Project 2: Derivatives

# Instructions

Use Winplot and Google Docs to create a document with four problems on it. The problems should be similar to those in the book, but don't work out the indicated problems.

1. A problem similar to problem 2.2.3 with four graphs and four derivatives. Notes: This would be a good time to use a Winplot image size of 8.1 cm, then you can fit two graphs side by side. Make sure all graphs are centered at the origin so that the viewing window doesn't give away the answer. Hide the scale labels on the axes.
2. A problem similar to problem 2.5.55 that includes some questions that require the use of the addition/subtraction rule, product rule, quotient rule, and chain rule. Include 8 parts. You will probably also need to include more than 3 values of x, and you are certainly not limited to the values 1, 2, and 3 like problem 2.5.55. You can use any integer values for x, they do not need to be consecutive.
3. A problem similar to problems 2.6.19-24 and 2.6.29-32. Type the equation of the relation and include a graph in the question itself (instead of making one of the parts be "Graph the curve with the equation …" you could make the instructions say "Consider the curve with the equation …" and then include the graph). In the graph you make for the solution, include the tangent lines at the points you picked. Problems 19-24 and 29-32 include a lot of different things; what I'm mainly after are for you to (a) ask about the number of horizontal tangents and the coordinates where they occur and (b) pick a few points on the curve and find equations of tangent lines at those points. No more than one of them should be a horizontal tangent.
4. Answer this question: A thief steals a ladies purse and takes off running north at a rate of 7 feet per second. A former high school football cornerback is standing 200 feet due east of the lady, sees the robbery, and immediately takes off running towards the thief at 12 feet per second. The purse rescuer continually adjusts his direction so that he is running directly towards the attacker. For a visualization, visit the Pursuit Curve at MathWorld.
1. Create a Google Spreadsheet and share it with your group (and anyone with the link). Start with time t=0 seconds and use an increment of dt=0.5 seconds to create a spreadsheet that calculates the coordinates of the attacker and the rescuer at time t. Hint: you are essentially stringing local linear approximations together to recreate a curve. Insert a scatterplot to show the path followed by the rescuer. The rest of the questions should be answered in your main document.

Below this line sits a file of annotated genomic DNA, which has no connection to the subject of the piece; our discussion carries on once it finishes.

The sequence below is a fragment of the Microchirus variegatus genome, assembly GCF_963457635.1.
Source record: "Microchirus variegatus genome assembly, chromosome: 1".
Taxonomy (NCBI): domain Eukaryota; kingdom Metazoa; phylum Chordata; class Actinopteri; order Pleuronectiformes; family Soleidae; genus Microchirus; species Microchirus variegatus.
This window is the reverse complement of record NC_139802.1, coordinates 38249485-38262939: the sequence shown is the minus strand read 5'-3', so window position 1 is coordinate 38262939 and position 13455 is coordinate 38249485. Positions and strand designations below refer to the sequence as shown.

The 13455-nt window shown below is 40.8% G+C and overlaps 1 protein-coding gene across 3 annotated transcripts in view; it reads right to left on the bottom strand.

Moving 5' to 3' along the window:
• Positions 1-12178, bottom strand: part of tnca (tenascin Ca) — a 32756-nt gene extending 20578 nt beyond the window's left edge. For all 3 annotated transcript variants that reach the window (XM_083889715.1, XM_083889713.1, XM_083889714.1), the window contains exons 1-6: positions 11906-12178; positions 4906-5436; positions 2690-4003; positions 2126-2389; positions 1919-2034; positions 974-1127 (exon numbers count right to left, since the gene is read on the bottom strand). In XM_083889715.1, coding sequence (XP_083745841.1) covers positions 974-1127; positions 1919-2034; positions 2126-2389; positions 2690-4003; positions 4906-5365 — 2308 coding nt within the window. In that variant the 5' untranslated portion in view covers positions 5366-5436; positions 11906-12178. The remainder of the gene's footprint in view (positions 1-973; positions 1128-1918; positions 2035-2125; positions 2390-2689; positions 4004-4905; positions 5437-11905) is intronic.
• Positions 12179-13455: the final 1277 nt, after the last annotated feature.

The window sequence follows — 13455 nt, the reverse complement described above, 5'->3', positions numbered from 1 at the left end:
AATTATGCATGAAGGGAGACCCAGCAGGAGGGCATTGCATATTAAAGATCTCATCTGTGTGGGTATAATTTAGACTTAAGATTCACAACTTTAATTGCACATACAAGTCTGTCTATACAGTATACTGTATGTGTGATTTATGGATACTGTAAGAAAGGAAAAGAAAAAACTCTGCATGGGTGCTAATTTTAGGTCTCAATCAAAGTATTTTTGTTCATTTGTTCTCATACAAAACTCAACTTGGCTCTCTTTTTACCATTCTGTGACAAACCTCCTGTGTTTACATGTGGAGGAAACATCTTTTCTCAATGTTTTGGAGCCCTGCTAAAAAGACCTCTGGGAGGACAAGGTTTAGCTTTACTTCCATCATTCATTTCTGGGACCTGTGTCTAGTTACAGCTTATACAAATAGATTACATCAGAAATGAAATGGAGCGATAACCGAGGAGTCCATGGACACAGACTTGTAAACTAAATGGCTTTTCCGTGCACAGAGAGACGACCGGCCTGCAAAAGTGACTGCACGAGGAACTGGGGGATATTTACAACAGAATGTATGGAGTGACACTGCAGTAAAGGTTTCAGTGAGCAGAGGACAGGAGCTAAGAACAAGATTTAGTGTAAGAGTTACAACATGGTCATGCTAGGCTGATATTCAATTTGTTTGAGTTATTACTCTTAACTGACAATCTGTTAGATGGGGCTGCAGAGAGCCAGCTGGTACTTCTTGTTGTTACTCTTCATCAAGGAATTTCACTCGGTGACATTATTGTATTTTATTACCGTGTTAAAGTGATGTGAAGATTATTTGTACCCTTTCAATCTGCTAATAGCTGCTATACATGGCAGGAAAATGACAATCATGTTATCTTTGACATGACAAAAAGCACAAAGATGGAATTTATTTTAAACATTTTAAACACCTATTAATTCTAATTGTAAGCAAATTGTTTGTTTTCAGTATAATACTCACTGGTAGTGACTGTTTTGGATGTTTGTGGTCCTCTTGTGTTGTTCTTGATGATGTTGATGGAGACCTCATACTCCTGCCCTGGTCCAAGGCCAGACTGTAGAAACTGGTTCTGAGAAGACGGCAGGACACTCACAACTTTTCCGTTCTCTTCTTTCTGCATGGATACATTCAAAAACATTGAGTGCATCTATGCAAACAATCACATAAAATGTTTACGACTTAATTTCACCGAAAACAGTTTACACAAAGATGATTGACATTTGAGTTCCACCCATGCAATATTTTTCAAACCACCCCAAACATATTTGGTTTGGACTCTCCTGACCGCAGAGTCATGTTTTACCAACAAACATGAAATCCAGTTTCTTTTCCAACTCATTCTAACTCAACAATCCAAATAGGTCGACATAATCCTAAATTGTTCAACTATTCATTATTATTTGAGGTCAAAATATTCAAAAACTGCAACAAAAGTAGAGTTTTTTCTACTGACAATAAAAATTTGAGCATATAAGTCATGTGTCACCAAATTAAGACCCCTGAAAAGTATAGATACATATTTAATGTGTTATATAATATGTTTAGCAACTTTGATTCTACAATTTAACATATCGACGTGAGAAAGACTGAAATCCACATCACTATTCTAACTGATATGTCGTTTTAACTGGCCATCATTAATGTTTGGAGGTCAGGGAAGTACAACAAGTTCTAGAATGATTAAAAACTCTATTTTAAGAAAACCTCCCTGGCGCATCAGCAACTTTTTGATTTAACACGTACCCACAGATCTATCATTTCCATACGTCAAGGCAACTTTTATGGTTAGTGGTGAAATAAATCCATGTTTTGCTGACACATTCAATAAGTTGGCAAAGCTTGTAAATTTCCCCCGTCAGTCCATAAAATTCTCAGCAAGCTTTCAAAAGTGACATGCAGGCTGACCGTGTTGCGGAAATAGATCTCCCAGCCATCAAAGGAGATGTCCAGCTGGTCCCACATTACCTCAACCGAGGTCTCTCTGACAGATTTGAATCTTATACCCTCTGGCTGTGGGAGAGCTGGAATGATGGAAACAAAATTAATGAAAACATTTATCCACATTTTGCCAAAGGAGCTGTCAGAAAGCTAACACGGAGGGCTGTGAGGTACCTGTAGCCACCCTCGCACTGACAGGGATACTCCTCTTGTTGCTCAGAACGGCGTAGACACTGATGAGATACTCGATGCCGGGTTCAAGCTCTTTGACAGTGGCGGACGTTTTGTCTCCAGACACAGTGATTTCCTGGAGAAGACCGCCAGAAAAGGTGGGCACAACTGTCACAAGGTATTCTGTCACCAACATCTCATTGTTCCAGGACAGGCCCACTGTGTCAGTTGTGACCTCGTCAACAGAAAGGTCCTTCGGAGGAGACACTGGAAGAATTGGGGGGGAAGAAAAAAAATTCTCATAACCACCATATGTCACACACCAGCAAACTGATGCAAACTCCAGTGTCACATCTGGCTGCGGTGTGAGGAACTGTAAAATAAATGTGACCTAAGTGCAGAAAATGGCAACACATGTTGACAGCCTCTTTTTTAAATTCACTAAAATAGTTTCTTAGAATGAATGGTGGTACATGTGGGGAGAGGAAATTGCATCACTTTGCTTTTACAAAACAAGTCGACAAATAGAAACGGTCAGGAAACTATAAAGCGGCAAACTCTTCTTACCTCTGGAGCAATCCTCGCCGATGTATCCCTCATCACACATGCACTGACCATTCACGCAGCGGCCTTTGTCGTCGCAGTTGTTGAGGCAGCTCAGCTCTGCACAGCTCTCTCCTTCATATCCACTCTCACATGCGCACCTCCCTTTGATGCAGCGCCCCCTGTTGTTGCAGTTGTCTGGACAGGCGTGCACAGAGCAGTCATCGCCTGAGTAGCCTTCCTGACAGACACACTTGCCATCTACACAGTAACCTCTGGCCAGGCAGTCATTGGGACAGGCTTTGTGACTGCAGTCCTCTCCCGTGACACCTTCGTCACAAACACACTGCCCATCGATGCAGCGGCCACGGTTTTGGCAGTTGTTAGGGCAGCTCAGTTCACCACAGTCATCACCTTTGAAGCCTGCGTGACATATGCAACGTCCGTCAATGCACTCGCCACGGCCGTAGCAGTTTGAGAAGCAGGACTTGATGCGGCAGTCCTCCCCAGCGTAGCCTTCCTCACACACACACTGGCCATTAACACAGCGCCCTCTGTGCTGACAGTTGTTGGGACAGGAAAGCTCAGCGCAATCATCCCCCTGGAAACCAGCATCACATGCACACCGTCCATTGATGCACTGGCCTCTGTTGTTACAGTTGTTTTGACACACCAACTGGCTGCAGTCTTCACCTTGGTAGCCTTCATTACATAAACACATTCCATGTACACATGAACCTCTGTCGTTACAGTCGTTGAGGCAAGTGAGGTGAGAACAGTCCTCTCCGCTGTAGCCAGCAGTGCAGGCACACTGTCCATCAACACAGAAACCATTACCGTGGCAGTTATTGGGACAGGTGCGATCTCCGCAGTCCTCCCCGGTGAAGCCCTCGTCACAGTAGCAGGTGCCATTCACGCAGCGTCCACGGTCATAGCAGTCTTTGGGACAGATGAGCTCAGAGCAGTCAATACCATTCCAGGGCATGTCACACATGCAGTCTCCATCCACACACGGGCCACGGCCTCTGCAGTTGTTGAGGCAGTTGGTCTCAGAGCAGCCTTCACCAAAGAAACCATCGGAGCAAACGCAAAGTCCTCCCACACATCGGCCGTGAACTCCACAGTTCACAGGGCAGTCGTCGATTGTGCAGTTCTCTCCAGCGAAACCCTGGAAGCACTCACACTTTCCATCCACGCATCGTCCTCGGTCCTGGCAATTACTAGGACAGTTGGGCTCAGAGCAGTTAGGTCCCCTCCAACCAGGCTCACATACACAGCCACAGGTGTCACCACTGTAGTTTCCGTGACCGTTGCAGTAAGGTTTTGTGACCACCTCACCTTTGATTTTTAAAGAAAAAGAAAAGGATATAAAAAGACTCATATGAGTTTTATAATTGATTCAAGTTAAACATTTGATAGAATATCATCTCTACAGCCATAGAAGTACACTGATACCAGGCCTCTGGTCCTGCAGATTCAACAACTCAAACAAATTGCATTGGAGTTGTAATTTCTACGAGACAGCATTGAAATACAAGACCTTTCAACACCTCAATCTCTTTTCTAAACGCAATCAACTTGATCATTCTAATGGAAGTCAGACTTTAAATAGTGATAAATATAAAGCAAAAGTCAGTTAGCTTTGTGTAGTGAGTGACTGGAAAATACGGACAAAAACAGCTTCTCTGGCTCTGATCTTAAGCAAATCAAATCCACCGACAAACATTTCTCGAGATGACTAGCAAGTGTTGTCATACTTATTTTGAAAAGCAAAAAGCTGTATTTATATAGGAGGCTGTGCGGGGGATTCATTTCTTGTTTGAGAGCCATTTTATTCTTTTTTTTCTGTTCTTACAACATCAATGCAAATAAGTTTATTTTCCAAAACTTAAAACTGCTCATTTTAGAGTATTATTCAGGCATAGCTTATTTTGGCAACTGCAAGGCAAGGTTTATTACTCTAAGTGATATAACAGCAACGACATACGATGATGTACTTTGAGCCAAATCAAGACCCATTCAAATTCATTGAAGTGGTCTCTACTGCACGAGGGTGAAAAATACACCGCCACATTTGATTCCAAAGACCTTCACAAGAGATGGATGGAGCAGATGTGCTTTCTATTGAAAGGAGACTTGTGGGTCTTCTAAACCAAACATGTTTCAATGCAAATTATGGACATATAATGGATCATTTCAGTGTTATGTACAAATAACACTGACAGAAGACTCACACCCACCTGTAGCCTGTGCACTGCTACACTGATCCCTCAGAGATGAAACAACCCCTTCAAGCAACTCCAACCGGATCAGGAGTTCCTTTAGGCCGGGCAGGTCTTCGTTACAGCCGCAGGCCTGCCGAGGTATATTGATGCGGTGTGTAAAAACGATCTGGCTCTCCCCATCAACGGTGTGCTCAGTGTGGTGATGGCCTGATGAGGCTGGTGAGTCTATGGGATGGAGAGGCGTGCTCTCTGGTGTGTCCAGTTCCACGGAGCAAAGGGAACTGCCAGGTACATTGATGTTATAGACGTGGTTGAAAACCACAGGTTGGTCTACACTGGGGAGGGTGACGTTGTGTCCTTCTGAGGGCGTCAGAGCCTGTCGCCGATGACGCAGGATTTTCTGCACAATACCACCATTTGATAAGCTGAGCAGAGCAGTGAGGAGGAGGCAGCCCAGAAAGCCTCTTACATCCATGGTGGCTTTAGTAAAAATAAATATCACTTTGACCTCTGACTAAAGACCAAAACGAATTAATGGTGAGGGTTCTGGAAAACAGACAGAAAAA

2. How quickly is the distance between the thief and the hero changing at t=10 seconds.
3. How many seconds does the chase last?
4. How far does the rescuer travel while chasing the criminal?
5. Compare your answers to those given in the paper Pursuit Curves by Michael Lloyd, Ph.D.. Read the first paragraph in the section on the special case of pursuing a straight line target to get the definitions. In particular, k is the ratio of the fox's speed to the rabbit's speed. Then skip to the solution is given at the top of page 6 and the paragraph that follows (the paragraph incorrectly states k>1 means the rabbit is faster than the fox  -- it should be the fox is faster than the rabbit).

• Add your names at the top of the document under the title.
• Include instructions with each of the problems; don’t just create a graph or describe the graph.
• Include an answer key at the end of the document for questions 1-3. Question 4 will be answered in the main part of the document.

To submit the assignment, click the Share button in Google Docs and change it so that anyone with the link can view the results. Then copy the share link and email it to the instructor at james@richland.edu with an appropriate subject and the names of the people in the group. This project will have two links to share: one for the document and one for the spreadsheet. Only one person per group needs to submit the project.

# Winplot Tips

• When appropriate, use Image size to create a square document. The measurements are in centimeters. While 16.5 cm will make it fill the entire page horizontally, it will also take a lot of space vertically. You may want something smaller like 11.7 or 8.1, which will allow two side-by-side images.
• Use Bitmap to clipboard to capture the image so you can paste it into Google Docs. The regular copy to clipboard doesn’t work.
• Be sure to Save your graphic so that you can re-edit later if you need to do so.

• Use implicit to graph an implicit equation. Sometimes, implicit graphs have a problem displaying if you change the zoom or arrow around to change the viewing. A workaround is to edit the graph in the inventory and then change the color.
• The inventory has a derive button that will graph the derivative of the selected function. The graph button will show or hide a graph, so a good way to make matching graphs is to sketch the function and derivative to make sure both are going to fit reasonably well on in the viewing window and then show one while hiding the other when you copy and paste the graph.

• Use Grid to control the visibility of the grid, axes, tick marks, and labels. I recommend using a rectangular grid with dotted lines in all four quadrants. Check the scale box to show the numeric labels on the axes.
• Use View to control the domain and range of the image.

• Use Text to add labels to the graph. Use the right mouse button to add or edit text and the left mouse button to drag it and change its position.